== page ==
Mark Baylis looks around the Hotel Jonas and says, "It looks like a combat zone."

Baylis, a retired U.S. Army Special Forces SGM, is referring to the ordered chaos of a huge cleaning and renovating push this week for the newly formed VALOR Clinic, a program and shelter for homeless veterans that he co-founded with veteran Tony Cross. The weeklong event is called Hotel Jonas Refit and Transition Days.

About 70 volunteers showed up for the 10 a.m. call to duty Sunday.

Who's helping?

Volunteer Michael Dudak of Brodheadsville said, "This is an incredible cause. Some servicemen and women sacrifice their lives, their service so I can be free. Getting involved in something like this where I can lend my horsepower seems little enough."

Mandy Marotto said, "Look what are troops do for us. This is just a way to pay it forward."

Disabled veteran Chris Geiser of Albrightsville served in the Army for 14 years until he was wounded in Afghanistan in 2007. He felt he had to be a part of the volunteer efforts at the VALOR Clinic.

"Mark is a true leader. He's got a lot of us wounded guys to come out to help each other. This is great. Awesome," Geiser said.

Army veterans Julie and Brian Marchesi think VALOR is a worthwhile endeavor. Their son, Brian, 29, is currently serving in the U.S. Air Guard stationed in Afghanistan.

"After Mark told me what he is doing and asked for our help, I told him, 'Let's do it.' My sister is a veteran and I feel this project is very important," said Alma Ruiz-Smith, vice president of RSVP.

Bill Bracey, owner of Bill's Shop Rite of Mount Pocono, provided a free lunch for volunteers.

Upstairs quarters

Of the 10 bedrooms on the second floor, six have their own bathrooms and four will have to share two single baths. These rooms for homeless veterans will hopefully be ready by Oct. 1.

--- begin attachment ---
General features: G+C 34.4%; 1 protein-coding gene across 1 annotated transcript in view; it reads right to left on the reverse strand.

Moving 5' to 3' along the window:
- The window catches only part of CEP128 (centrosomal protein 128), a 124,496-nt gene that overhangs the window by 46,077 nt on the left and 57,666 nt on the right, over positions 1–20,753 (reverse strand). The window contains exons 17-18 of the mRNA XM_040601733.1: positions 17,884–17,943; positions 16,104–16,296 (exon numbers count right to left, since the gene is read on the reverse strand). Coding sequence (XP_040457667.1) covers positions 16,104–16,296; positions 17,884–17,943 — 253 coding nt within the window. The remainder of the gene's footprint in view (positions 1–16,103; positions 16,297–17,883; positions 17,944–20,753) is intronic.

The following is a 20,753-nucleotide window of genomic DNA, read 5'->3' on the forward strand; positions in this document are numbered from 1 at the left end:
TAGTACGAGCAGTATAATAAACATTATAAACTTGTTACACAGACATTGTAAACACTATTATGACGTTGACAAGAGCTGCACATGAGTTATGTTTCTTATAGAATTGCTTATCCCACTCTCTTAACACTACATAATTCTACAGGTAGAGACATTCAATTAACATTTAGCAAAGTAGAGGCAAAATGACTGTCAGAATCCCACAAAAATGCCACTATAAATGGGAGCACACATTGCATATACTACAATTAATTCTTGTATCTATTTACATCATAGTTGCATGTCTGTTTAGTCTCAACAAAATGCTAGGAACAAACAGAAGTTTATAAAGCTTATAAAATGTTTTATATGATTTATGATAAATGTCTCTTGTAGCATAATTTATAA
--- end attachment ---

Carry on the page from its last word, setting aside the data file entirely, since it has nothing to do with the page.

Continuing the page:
Ruiz-Smith plans to ask businesses to donate a $1,000 toward a room to make it ready. Rooms will be named after businesses that donate $1,000.

Loyal companions

Some homeless vets have dogs. There will be accommodations for a dog run.

"They've lost a lot. We won't ask them to give up their loyal companions," Baylis said on the need of the dog run.

Baylis said the vets in the program will stay at VALOR between 90 and 120 days. They will go through counseling and a life skills program, teaching them how to survive on their own, help them get jobs and how to manage a checking account.

"What these men were trained to do in war doesn't help them to do well in civilian life. We want to help them make the transition," Baylis said.

VALOR Clinic is being named the Major Paul Syverson Veterans Sanctuary, or "Paul's House," as it is quickly becoming known. It was named after Baylis' friend who died June 16, 2004, hit with a missile in Balad, Iraq. Syverson came from a unit with the motto, "To Free the Oppressed."

"He was a good friend of mine, as are his widow, Jackie, and their two children who now live in Pennsylvania. How appropriate that we had closing of the hotel, June 16, 2014, 10 years to the day of his death," says Baylis. "It was meant to be."

Baylis says he had hoped to have a big dent carved out on Sunday. By 2 p.m., he was extremely pleased with what had been accomplished.

"The core of volunteers later can chip away at the rest. We made huge progress today," he said.

You can help clean VALOR Clinic from 10 a.m.-3 p.m. now until Saturday. Hotel Jonas is at 1130 Scenic Drive, Kunkletown, at the intersection of Route 534, Jonas Road and Dotters Corner Road.